A new survey of American adults aged 18-25 revealed that six out of 10 could not identify Colonel Harland Sanders – founder of the leading chicken chain KFC. In fact, 52 percent believe he was a made up corporate icon.
To commemorate 120 years since the birth of its founder, KFC is cooking up a year-long publicity campaign befitting of an A-list celebrity to reintroduce the life and legacy of Colonel Sanders – a legendary entrepreneur who, at the age of 65, turned a $105 Social Security check into a global chicken empire.
“Colonel Sanders wasn’t Kris Kringle, Father Time or Uncle Sam,” said John R. Neal, longtime KFC franchisee. “He was a living, breathing, wildly successful entrepreneur who impacted our national cuisine. The Colonel was a marketing genius, even though he had only a sixth grade education.”
As part of the publicity blitz, KFC is launching a national search for a painter to create a piece of art to hang beside one of the most enduring pieces of Colonel memorabilia – a portrait painted by Norman Rockwell in 1973.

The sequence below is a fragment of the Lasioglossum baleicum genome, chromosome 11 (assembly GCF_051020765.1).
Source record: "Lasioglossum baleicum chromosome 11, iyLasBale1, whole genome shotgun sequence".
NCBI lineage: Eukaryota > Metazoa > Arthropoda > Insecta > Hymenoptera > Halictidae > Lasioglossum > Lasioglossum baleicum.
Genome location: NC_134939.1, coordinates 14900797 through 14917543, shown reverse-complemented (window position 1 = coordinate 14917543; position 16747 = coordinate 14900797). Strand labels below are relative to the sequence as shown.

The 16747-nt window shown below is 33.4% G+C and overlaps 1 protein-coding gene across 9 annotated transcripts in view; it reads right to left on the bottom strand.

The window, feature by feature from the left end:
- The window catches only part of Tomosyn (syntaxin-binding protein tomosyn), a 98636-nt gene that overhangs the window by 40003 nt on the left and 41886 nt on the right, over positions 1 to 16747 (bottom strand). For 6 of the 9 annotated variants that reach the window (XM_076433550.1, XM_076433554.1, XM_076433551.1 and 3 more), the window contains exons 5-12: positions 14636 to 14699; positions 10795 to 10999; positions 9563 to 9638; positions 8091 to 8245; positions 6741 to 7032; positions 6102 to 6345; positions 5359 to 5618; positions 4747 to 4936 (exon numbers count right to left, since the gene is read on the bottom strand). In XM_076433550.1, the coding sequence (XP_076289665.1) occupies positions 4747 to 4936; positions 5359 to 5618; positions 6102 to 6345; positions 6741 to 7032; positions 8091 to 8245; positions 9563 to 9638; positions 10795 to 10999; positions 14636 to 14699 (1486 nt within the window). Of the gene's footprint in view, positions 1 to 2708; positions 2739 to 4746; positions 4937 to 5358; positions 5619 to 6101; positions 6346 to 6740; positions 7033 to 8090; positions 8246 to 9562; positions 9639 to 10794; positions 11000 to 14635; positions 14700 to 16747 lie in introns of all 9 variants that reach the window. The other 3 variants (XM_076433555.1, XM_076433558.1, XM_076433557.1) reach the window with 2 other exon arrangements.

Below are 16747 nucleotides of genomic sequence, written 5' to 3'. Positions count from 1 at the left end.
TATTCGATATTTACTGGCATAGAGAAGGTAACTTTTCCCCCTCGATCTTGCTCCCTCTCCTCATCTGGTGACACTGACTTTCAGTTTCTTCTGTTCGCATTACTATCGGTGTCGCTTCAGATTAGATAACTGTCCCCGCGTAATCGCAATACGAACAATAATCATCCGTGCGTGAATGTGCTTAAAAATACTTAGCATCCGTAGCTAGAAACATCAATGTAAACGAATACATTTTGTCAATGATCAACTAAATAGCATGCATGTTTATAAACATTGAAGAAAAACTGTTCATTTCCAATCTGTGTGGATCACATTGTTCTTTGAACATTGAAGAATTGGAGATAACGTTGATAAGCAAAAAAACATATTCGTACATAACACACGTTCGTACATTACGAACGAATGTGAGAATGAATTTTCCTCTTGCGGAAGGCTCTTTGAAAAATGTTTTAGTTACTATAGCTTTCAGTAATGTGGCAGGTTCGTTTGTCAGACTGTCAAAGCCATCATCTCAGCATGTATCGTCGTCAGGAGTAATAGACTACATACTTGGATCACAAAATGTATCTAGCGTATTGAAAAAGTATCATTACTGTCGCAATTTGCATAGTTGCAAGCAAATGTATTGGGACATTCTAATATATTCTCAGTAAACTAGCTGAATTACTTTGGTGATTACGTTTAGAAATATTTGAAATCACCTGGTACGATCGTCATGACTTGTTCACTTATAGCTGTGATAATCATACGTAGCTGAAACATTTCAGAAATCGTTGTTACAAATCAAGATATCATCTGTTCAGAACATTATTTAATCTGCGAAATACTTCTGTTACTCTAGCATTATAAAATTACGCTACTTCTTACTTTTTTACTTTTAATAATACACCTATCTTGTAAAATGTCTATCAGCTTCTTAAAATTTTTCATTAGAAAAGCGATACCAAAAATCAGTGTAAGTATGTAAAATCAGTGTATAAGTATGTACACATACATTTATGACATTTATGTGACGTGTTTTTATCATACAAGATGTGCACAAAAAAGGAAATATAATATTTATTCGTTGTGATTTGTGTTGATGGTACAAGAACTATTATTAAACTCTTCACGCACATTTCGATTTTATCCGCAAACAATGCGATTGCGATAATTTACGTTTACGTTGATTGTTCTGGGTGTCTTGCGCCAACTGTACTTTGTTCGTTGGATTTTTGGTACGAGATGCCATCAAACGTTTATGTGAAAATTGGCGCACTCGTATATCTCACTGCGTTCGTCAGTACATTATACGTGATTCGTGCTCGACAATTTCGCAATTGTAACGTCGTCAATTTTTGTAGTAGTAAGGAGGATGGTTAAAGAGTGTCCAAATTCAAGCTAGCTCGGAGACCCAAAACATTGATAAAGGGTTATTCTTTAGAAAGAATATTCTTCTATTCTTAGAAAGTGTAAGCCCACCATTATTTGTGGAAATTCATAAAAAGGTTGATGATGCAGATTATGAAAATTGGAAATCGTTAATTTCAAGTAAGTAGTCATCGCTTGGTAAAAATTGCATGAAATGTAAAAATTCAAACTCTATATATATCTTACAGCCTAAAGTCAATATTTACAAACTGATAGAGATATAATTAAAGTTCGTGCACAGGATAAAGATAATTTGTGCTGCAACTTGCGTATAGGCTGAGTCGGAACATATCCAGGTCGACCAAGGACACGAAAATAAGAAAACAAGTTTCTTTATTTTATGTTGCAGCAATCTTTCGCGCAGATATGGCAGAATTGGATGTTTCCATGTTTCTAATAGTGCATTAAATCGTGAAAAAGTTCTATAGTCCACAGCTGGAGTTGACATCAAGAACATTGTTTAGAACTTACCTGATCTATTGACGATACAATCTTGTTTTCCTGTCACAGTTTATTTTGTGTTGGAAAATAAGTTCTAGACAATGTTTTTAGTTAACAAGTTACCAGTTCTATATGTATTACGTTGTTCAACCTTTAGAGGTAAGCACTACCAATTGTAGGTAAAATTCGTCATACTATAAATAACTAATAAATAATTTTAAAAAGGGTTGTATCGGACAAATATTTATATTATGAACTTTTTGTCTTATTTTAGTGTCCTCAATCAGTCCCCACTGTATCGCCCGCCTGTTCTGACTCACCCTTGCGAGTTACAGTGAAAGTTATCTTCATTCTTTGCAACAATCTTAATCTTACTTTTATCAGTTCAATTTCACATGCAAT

But there’s a catch: The portrait must be completed using special paint provided by KFC that is blended with the Colonel’s famed 11 herbs and spices, says KFC.
Now through September 30, 2010, artists can upload their sketches of the Colonel to www.kfc.com/portrait or send them via e-mail to firstname.lastname@example.org.
The winning artist will be selected based on the submitted sketch and will receive a commission to paint a new portrait of the Colonel.
The winner will also be awarded $1,100 ($100 for each of the herbs and spices in the Original Recipe) and the final portrait will hang alongside Norman Rockwell’s classic portrait of Colonel Sanders, currently on display in the lobby of KFC headquarters.
Colonel Sanders Survey Findings, according to KFC:
- 61% of Americans 18-25 couldn’t identify the person in the famous KFC logo
- 52% of Americans 18-25 believe Harland Sanders is/was a made up corporate icon
- 31% of Americans 18-25 “have no idea” who Harland Sanders is/was
At the age of 65, the Colonel used his $105 Social Security check to start KFC, and until his death at the age of 90, traveled 250,000 miles a year visiting KFC restaurants worldwide.